Perceiving Sacred World

with Jeremy Hayward

April 18th—May 9th

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    In Shambhala, as in most traditional cultures, living energies, or ‘unseen beings’, are regarded as the conduit for humans to connect with the depth and power of the sacred living world. Only through this connection do we become fully human. And only through this connection can the natural world be preserved.

    Is there some reality to these beliefs, or are they merely figments of primitive imaginations? Do the Shambhala chants, lhasangs and other rituals connect us with any reality outside of  the hopes and fantasies of our individual minds? What do today’s mind sciences have to say about this? Are there ways of knowing outside of the limited five human senses? Contemplating these questions can help us to make a crack in the deep conditioning that continually separates us and the living, sacred world.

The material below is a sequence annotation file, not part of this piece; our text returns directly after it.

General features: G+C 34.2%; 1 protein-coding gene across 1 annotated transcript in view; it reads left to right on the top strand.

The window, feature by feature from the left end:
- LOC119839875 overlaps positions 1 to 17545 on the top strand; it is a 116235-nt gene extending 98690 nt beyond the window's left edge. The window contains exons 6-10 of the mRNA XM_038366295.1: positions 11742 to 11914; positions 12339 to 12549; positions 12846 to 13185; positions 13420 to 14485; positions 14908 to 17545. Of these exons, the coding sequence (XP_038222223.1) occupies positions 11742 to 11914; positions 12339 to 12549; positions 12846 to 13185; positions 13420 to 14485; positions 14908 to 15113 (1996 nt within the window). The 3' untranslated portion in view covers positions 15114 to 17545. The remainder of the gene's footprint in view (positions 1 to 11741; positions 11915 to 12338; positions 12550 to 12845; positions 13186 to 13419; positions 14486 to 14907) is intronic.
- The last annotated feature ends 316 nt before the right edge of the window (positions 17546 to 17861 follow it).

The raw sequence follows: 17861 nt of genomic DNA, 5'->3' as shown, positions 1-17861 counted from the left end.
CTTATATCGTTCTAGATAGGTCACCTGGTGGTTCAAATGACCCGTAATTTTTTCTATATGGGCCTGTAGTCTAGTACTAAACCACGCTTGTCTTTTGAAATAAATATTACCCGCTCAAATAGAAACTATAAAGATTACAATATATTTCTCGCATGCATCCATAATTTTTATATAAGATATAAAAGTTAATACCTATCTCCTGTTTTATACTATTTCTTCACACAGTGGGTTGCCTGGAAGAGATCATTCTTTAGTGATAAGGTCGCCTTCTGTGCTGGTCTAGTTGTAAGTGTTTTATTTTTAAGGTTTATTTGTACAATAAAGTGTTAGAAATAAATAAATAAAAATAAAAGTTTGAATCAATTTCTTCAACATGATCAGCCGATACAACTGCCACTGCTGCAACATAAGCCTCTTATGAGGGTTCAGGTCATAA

JEREMY HAYWARD was trained in physics and biology at Cambridge University, England, where he received a doctorate in physics. He began study and practice of Buddhism in 1967 and became a student of Chögyam Trungpa Rinpoche in 1970. In 1974, Jeremy helped to found the Naropa University under the guidance of Chögyam Trungpa and was vice-President of the University for the first 10 years, and a Trustee for the next 12. In 1977 he helped to create the Shambhala Training program and has been a central figure in the development of the Shambhala teachings ever since. He has conducted seminars and retreats on Shambhala and Buddhism throughout North America and Europe.

    Jeremy took part in the first Dharmsala conversations on science and Buddhism with the Dalai Lama, in 1987, and co-edited the proceedings of these ground-breaking discussions,Gentle Bridges: Conversations with the Dalai Lama on the Sciences of Mind. He has published three other books on science and Buddhism, the latest being Letters to Vanessa, on Love Science and Awareness, as well as a book on the Shambhala teachings: Sacred World, the Shambhala Path to Gentleness, Bravery and Power. His memoirs, Warrior-King of Shambhala: Remembering Chögyam Trungpa are published by Wisdom Publications.